Key principles to act on

We hope this resource has helped you to reflect on the quality of your surgical practice. To help you to provide high quality care we recommend:
  1. Having regular discussions about the quality of surgical performance between individual surgeons and their teams.
  2. Acting on concerns at an early stage before they affect patient care.
  3. Considering the value of an independent external perspective on the situation.
  4. Ensuring your surgeons have appropriate facilities and resources to support them to deliver safe care.
  5. Ensuring that your surgical services have clearly identified clinical leaders that these leaders want to do the job, and have the time and resources to make a success of it.
  6. Reviewing the performance of your multidisciplinary teams regularly to ensure they are focused on supporting patients to get access to the best possible care.
  7. Regularly reviewing the quality of the behaviour of all those involved in delivering surgical care within your services and addressing poor behaviour at an early stage.
  8. Focusing on the immediate impact on patient care and safety when your surgical service goes through a significant period of organisational change.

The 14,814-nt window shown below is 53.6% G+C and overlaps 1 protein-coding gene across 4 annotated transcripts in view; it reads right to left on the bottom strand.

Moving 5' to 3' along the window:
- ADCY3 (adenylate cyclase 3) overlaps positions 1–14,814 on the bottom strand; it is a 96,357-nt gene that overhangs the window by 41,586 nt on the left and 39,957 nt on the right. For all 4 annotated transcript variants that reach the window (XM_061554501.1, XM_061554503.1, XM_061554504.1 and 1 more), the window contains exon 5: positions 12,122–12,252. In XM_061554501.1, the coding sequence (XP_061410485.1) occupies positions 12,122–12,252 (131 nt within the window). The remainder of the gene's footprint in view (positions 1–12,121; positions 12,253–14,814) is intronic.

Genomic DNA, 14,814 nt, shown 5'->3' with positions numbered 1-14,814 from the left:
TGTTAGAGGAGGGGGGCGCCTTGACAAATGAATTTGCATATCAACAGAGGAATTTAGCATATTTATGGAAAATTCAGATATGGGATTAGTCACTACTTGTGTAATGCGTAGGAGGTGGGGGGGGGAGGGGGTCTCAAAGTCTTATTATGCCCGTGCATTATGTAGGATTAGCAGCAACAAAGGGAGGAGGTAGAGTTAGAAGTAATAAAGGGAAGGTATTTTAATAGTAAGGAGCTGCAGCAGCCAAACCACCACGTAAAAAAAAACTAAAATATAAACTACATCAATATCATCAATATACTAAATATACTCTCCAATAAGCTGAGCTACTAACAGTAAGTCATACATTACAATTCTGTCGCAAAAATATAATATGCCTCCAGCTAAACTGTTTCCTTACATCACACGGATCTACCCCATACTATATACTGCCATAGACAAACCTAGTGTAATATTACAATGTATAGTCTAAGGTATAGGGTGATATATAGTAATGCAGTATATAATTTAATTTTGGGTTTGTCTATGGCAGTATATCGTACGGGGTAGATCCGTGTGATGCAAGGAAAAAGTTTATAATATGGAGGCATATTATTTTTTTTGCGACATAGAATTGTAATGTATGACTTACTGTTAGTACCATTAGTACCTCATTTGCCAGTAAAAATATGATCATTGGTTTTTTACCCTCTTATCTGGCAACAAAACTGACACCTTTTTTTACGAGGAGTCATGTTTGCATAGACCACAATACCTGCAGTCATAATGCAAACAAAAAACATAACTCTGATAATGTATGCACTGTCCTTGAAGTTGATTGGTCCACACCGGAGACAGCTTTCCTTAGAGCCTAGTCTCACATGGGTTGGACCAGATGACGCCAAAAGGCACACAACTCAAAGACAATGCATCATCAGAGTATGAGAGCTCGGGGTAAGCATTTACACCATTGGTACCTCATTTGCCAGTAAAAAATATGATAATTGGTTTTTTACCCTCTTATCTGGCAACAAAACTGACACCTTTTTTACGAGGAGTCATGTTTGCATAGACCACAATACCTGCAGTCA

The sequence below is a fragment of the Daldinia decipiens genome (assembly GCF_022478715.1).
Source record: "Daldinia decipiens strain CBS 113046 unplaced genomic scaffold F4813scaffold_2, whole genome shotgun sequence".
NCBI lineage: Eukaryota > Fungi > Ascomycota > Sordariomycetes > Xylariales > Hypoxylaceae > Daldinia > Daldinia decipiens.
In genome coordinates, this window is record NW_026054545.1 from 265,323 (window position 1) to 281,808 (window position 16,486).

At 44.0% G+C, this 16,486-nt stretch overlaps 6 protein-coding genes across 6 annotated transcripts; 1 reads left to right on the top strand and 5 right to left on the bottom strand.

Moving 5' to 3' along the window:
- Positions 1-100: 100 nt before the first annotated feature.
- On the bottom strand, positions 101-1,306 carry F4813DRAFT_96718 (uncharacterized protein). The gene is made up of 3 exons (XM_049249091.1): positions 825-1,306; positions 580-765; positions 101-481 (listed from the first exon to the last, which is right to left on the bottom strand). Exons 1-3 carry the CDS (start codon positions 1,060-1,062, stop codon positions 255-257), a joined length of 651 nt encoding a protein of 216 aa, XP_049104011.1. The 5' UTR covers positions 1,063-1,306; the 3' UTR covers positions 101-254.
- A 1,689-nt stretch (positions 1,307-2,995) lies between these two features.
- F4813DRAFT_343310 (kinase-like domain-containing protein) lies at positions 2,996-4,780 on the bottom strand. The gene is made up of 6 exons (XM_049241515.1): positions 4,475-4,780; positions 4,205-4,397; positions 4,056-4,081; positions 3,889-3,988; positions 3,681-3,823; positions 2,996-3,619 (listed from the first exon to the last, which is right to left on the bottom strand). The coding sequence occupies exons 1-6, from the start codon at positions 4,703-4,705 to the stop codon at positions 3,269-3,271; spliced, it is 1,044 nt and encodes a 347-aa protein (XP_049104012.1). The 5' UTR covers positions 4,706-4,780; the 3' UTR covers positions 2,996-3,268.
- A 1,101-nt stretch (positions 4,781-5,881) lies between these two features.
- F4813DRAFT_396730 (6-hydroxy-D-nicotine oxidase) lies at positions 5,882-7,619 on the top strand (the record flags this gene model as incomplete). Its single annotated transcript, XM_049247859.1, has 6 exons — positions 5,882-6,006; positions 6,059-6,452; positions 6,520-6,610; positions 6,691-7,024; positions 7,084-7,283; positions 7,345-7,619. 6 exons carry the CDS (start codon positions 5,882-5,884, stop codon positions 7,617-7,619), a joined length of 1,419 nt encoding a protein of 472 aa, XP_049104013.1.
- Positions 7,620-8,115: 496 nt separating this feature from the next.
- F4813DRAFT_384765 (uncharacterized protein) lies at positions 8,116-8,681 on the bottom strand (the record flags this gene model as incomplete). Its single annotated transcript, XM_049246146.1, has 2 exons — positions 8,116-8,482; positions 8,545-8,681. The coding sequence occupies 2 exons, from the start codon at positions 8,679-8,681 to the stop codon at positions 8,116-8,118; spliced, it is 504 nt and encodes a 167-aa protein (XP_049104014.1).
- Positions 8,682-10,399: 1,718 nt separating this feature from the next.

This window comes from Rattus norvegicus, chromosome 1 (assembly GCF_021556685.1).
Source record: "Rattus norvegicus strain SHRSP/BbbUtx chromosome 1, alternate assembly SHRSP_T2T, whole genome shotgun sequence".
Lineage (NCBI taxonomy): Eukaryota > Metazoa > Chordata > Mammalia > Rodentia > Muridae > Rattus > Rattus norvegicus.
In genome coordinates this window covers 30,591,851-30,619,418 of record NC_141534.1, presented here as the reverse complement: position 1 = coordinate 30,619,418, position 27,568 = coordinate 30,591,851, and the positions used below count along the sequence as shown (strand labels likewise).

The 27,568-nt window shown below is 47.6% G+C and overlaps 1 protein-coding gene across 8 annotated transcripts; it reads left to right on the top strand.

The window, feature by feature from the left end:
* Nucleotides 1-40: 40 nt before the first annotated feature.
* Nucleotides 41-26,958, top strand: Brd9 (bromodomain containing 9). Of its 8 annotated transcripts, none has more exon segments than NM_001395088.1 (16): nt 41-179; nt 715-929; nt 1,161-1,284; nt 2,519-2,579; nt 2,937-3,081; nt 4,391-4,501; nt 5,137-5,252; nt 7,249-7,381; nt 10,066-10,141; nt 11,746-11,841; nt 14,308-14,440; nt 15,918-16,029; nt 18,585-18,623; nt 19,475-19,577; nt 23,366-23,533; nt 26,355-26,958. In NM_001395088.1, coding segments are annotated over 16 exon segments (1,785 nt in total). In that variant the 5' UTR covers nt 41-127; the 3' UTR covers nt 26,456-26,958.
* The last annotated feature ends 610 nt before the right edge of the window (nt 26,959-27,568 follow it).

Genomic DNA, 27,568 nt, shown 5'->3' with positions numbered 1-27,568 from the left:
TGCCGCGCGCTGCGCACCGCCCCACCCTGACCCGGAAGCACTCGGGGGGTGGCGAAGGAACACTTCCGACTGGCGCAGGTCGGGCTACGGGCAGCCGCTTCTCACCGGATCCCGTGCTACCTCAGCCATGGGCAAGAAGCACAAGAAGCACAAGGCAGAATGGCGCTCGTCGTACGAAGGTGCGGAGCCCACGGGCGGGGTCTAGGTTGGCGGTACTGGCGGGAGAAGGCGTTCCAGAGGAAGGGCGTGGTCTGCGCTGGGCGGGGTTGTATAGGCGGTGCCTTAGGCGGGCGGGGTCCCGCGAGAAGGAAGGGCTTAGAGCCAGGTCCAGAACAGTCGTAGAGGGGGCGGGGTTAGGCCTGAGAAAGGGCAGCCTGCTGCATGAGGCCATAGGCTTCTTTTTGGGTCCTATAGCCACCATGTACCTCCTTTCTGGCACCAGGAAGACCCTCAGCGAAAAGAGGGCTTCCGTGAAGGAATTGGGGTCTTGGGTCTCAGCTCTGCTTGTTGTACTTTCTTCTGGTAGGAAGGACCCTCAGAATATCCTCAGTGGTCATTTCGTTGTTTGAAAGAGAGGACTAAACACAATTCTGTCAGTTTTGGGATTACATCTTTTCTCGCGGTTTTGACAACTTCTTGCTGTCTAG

9. Regularly reviewing your surgical service’s processes for gaining consent from patients for operations, as well as the way in which your team introduces new technologies and techniques.
  10. Regularly reviewing the standard of teamworking between groups of consultant surgeons to ensure that it supports the
    delivery of high-quality surgical care. 
  11. Using the experience of trainees to learn about the quality of a service, and the team dynamics that underpin it. 
  12. Ensure that your surgical service undertakes regular reflective practice. Including ensuring your service has: 
    a. high-quality morbidity and mortality review meetings; 
    b. programmes of clinical audit that demonstrate surgical safety and promote improvements in quality; 
    c. comprehensive appraisal of individual surgical practice and the use of this appraisal to improve performance; and 
    d. structured and effective learning from patient experience and patient complaints. 
  13. Ensuring your service has well designed systems for collating detailed, accurate and timely data on surgical activity and surgical outcomes. This data should be given high priority and sufficient resource for it to be used comprehensively to assure standards and improve quality. 

We hope that this resource has been helpful to you in exploring how you can further improve your own surgical services. If you feel that you would benefit from external support and would like discuss a possible invited review please call us on 020 7869 6222 or email irm@rcseng.ac.uk. You can also visit www.rcseng.ac.uk/irm for more information.